“Haykakan Zhamanak” reports that the opposition Artarutyun bloc and the National Unity Party have decided to end their prolonged boycott of parliament sessions. The paper quotes an unnamed opposition deputy as saying that by attending parliament sessions the opposition minority will try to create “complete turmoil” in the National Assembly.
“Haykakan Zhamanak” also believes that the decision by Albert Bazeyan and Vagharshak Harutiunian to leave the opposition Hanrapetutyun party was directed against its leader Aram Sarkisian rather than the opposition as a whole. The paper says the move complicates Sarkisian’s perceived efforts to become “the top leader of the opposition.” It says Bazeyan and Harutiunian may now join Stepan Demirchian’s People’s Party of Armenia.
“Chorrord Ishkhanutyun” says talk of a serious split within Hanrapetutyun is grossly exaggerated and the scandalous resignations will not stop the radical opposition party from continuing its preparations for “resolute actions.” The paper says Sarkisian and his associates are ready to “go to the end.”
“The collapse of the constitutional referendum means the collapse of the regime,” one of those associates, Suren Sureniants, tells “Iravunk.”
“What happened in the parliament was simply disgraceful,” Vartan Poghosian, an opposition-linked constitutional law expert, tells “Hayots Ashkhar.” Poghosian thinks that the parliament debates did not help Armenians better understand the essence of constitutional reform sought by the Armenian authorities. “The constitution is not the kind of document that should have been a subject of the government-opposition debate,” he says.
“The [proposed] constitutional changes do not give Robert Kocharian any grounds to run for president for a third time,” continues Poghosian. “There is no legal confusion or ambiguous situation here.”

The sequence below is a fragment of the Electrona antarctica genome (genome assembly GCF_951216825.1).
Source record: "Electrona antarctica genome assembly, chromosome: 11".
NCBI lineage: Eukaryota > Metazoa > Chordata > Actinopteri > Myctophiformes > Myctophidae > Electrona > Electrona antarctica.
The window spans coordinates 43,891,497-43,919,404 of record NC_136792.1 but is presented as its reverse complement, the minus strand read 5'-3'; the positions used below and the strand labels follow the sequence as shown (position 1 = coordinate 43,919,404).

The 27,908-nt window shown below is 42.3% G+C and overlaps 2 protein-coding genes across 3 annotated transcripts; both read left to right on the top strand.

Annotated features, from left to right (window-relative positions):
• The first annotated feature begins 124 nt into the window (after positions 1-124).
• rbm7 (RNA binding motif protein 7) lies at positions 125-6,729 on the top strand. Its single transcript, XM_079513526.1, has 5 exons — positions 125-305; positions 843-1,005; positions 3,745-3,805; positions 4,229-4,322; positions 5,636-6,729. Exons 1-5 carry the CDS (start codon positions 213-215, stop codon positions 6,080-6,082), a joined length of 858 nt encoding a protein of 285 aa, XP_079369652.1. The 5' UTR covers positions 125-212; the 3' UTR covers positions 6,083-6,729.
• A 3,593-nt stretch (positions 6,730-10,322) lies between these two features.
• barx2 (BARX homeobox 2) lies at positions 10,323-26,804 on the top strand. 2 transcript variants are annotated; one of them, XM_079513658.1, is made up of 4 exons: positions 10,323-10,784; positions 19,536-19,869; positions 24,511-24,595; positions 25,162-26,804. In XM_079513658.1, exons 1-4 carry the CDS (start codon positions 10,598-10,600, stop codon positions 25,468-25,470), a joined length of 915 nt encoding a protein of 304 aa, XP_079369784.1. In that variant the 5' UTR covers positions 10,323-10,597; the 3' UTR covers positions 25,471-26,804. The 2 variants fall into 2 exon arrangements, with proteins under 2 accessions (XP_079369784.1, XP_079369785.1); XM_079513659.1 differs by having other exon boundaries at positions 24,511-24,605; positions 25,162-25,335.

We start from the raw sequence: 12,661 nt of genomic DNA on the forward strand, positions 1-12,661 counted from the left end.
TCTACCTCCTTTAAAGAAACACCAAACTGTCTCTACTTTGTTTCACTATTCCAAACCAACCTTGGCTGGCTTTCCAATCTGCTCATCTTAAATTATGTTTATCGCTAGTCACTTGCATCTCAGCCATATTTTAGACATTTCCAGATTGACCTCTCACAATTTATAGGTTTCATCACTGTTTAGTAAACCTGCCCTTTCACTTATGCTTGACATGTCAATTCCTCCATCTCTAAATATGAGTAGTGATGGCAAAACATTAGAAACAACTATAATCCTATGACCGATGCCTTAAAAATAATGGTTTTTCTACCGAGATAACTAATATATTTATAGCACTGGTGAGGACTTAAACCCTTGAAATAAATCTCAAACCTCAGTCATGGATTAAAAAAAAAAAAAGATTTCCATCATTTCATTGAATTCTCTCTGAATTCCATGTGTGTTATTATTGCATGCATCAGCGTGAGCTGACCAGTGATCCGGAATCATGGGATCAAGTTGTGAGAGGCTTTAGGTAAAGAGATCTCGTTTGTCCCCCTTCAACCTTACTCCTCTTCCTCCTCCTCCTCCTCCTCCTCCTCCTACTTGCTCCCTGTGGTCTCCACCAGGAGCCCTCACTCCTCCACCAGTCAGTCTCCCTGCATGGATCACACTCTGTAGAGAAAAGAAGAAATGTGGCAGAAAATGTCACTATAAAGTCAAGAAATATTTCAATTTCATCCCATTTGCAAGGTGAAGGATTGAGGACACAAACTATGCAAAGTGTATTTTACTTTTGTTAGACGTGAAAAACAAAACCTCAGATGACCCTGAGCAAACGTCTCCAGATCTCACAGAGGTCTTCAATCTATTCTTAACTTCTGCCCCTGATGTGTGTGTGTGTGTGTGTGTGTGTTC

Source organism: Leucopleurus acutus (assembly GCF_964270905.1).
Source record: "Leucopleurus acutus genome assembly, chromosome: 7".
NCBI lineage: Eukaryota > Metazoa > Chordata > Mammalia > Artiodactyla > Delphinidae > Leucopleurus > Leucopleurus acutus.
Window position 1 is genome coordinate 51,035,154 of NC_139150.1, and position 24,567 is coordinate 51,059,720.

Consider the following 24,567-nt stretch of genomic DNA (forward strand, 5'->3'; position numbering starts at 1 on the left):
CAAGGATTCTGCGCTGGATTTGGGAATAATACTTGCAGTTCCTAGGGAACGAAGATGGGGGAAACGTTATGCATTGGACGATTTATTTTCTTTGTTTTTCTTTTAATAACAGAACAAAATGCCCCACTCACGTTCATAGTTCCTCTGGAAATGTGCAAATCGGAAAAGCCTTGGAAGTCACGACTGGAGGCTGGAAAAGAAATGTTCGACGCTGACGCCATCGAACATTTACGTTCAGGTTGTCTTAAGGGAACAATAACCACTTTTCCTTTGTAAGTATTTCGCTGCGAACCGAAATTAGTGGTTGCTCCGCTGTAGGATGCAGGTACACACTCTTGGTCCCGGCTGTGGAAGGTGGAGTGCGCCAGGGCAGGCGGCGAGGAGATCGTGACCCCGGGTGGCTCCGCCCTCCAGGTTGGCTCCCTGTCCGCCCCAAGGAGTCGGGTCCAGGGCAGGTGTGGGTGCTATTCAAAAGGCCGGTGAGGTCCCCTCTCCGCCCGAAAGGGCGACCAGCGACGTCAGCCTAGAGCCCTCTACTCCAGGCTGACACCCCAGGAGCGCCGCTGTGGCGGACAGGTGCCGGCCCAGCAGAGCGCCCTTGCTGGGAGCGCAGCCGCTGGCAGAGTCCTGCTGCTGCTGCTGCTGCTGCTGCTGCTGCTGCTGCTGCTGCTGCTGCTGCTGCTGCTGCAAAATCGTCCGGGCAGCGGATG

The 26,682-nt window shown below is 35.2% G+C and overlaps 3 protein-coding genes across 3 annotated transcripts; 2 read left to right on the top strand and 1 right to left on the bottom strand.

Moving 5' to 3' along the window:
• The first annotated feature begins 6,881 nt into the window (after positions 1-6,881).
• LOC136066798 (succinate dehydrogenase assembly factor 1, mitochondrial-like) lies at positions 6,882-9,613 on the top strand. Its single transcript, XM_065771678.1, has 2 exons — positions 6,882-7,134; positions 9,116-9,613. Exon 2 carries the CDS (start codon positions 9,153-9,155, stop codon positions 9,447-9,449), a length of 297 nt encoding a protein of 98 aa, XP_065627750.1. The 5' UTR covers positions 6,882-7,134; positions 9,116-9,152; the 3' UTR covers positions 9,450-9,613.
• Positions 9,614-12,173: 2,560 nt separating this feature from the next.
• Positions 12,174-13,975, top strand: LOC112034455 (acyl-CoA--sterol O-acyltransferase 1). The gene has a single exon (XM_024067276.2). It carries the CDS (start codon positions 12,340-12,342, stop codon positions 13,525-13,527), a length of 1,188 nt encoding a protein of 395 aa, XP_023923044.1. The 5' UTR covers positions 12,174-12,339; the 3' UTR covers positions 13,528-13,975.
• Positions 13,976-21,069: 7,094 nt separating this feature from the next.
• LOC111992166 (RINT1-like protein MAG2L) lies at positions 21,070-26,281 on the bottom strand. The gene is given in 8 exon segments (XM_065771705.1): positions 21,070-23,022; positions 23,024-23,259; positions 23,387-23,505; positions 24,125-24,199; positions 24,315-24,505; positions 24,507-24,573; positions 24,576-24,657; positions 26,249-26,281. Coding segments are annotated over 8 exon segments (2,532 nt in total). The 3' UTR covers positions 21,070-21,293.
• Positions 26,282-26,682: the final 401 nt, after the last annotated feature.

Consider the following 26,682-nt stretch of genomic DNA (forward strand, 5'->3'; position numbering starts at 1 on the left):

But as a senior member of the Armenian Revolutionary Federation (Dashnaktsutyun), Armen Rustamian, tells “Hayots Ashkhar,” the Armenian authorities can claim the moral high ground in the constitutional debate because their position is backed by Europe and the United States. That is why, he says, the opposition is “casting doubt on the moral authority” of the Council of Europe. “This is nothing but political short-sightedness or simple demagoguery,” adds Rustamian.
“The November referendum could become a serious test for the Armenian authorities,” comments “Azg.” “The European structures and the United States welcome the content of their constitutional package but at the same time warn that the November referendum must be free, fair and transparent.” The paper believes that the authorities will find it difficult to secure at least 800,000 votes needed for the passage of the amendments given the extent of their popularity and legitimacy.
As if to substantiate this assertion, prominent Armenian writer Perj Zeytuntsian voices serious misgivings about the constitutional reform in an interview with “Hayots Ashkhar.” “It may seem very strange, but I will say that the issue of constitutional changes, both the old and revised ones, doesn’t interest me,” says Zeytuntsian. “For I think that the first page of the existing constitution says that Armenia is a social state. And it is also written a few lines below that power belongs to the people.” Zeytuntsian calls these two provisions “the greatest lies.”